Inner View of Newcastle(1818) by Joseph Lycett
Newcastle Art Gallery, New South Wales
Currently on view in 'Australia'
  • My Harvest Home’ (1835) John Glover This is an English artist who was already an accomplished landscape artist. He chose to move to Australia in 1831 after the process of colonisation. By this time homesteads had been set up in Tasmania.  His paintings were of a peaceful Arcadia - although those working on the land were convicts in a harsh penal regime.  His paintings of aboriginal people were a complete fantasy - the land had been forcibly cleared.
Two more paintings by John Glover
(left) Cawood on the Ouse River (1838)
(right) A View of the Artist's House, and Garden, Mills, Plain, Van Diemen's Land (1835)
Currently on view in 'Australia'
  • Death in Exile’ (2007) Ricky Maynard This is a photograph of a grave of the ancestors of indigenous peoples - buried in unmarked graves. The burial stone had a plaque but this had been stolen. It said To commemorate approximately 100 Aborigines buried in the vicinity of Wybalenna 1833–1847 erected by the Junior Farmers of Flinders Island.
Northeast View from the Northern Top of Mount Kosicusko’ (1863)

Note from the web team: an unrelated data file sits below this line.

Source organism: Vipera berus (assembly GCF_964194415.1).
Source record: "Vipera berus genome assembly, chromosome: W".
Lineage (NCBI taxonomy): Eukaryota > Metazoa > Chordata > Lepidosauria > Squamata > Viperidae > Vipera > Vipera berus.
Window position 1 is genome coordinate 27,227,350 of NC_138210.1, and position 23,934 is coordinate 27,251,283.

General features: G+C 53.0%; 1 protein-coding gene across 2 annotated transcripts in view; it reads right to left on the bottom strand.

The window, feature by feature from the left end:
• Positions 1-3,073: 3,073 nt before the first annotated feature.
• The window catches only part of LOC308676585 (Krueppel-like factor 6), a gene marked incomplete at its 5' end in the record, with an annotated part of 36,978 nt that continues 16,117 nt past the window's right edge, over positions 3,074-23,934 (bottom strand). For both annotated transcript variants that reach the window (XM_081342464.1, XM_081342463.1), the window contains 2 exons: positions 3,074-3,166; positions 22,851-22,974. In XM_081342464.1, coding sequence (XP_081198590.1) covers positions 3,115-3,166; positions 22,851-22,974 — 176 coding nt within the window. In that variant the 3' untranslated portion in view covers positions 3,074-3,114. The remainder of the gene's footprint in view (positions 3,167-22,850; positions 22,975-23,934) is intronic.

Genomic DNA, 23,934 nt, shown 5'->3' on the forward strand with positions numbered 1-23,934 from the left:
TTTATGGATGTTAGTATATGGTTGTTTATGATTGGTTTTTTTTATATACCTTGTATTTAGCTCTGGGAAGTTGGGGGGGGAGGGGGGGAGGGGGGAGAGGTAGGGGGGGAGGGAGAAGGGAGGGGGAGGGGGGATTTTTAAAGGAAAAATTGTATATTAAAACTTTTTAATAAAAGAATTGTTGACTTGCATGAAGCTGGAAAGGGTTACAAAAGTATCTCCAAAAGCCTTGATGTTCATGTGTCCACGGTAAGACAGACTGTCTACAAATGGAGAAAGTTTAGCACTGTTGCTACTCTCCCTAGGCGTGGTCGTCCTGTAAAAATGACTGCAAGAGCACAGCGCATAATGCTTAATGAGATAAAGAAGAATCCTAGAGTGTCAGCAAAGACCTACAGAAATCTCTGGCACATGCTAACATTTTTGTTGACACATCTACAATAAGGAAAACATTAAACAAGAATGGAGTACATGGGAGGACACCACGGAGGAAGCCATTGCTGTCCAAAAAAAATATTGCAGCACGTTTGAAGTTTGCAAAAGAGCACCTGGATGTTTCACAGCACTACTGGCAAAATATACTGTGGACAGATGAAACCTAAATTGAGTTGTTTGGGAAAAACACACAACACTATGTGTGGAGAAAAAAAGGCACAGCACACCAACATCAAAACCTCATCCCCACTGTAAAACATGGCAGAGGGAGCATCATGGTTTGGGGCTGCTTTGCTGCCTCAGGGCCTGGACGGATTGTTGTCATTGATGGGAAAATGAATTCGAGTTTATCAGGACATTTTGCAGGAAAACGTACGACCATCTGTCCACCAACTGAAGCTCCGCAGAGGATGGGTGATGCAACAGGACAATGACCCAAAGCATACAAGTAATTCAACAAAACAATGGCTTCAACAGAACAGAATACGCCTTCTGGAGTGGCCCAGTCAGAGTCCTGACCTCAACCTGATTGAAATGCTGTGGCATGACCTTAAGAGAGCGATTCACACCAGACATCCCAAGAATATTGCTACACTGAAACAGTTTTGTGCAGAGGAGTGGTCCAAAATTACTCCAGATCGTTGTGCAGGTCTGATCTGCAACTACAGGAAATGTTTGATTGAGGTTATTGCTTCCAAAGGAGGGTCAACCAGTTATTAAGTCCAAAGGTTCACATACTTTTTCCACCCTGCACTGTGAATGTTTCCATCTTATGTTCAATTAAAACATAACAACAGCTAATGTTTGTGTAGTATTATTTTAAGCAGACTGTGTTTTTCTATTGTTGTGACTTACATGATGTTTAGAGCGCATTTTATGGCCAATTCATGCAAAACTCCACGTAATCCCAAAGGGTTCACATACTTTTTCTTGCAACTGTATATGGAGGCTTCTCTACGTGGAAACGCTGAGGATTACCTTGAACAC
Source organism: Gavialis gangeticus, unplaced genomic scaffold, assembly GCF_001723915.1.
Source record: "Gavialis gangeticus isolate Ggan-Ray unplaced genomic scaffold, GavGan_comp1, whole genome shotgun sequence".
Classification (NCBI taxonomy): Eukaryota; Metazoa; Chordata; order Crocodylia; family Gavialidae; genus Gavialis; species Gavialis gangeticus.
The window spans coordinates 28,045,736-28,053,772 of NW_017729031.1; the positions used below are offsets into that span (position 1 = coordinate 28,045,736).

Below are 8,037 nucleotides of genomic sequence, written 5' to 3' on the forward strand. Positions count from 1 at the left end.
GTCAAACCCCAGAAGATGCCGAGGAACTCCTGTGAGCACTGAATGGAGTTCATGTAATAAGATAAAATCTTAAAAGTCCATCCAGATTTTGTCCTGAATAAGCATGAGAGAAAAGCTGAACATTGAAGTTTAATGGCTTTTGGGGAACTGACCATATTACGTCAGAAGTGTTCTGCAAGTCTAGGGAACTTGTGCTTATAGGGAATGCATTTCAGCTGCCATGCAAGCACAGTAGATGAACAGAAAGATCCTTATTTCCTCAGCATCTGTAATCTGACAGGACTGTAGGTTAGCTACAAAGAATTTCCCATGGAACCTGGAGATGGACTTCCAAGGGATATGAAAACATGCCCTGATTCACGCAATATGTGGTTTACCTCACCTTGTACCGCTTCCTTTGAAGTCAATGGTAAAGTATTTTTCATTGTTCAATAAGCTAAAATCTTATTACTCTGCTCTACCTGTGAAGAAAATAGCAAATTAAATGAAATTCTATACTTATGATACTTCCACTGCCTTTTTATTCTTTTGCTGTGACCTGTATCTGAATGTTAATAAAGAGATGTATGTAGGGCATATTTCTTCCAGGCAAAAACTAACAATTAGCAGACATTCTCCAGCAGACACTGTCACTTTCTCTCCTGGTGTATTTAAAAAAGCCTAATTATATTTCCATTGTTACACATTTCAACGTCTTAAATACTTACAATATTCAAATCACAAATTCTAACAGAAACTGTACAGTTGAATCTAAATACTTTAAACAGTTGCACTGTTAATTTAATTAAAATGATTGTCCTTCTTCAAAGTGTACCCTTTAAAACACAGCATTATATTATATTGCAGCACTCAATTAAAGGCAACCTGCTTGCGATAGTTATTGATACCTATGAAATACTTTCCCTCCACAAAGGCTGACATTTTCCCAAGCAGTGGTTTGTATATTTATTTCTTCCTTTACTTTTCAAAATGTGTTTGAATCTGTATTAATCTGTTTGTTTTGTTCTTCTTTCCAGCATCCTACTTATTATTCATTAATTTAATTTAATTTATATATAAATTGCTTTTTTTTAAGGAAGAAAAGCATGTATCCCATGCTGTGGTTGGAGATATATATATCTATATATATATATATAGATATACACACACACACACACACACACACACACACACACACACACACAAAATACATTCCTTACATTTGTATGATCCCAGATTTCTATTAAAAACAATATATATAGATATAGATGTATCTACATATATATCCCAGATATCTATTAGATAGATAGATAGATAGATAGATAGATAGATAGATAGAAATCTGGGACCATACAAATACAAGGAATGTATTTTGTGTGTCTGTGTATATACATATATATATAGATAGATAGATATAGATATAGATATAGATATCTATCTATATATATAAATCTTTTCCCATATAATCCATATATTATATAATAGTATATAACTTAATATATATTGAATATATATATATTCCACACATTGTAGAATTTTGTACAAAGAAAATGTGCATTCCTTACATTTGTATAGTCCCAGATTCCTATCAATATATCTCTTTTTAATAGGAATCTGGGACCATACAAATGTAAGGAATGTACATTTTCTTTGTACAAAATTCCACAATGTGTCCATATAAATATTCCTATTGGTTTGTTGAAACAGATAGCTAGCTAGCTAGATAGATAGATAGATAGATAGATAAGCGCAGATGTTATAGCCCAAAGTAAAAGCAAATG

by Eugene von Guerard
Currently on view in 'Australia'
  • Northeast View from the Northern Top of Mount Kosicusko’ (1863) Eugene von Guerard  This is a painting of a sublime landscape by the most Romantic (Austrian) artist in the southern hemisphere.  He was representative of artists arriving from all over Europe who were recording the vast wilderness in great detail. The job of the artist was to reveal the beauties of nature.  Figures are imaginary but are dwarfed by the landscape.
  • The Buffalo Range’ (1864) Nicholas Chevalier Victoria split from New South Wales in 1851. The Buffalo Ranges was the first painting of an Australian subject added to the National Gallery of Victoria's art collection.  This is a classic example of bringing the palettes from home to the painting of Australia.
  • Black Thursday’ (1864) William Strutt An English artist educated in Paris.  This is an epic historical painting - very like European history paintings. It records an enormous fire storm in February 1851. A quarter of the state of Victoria was burned out and a million sheep perished.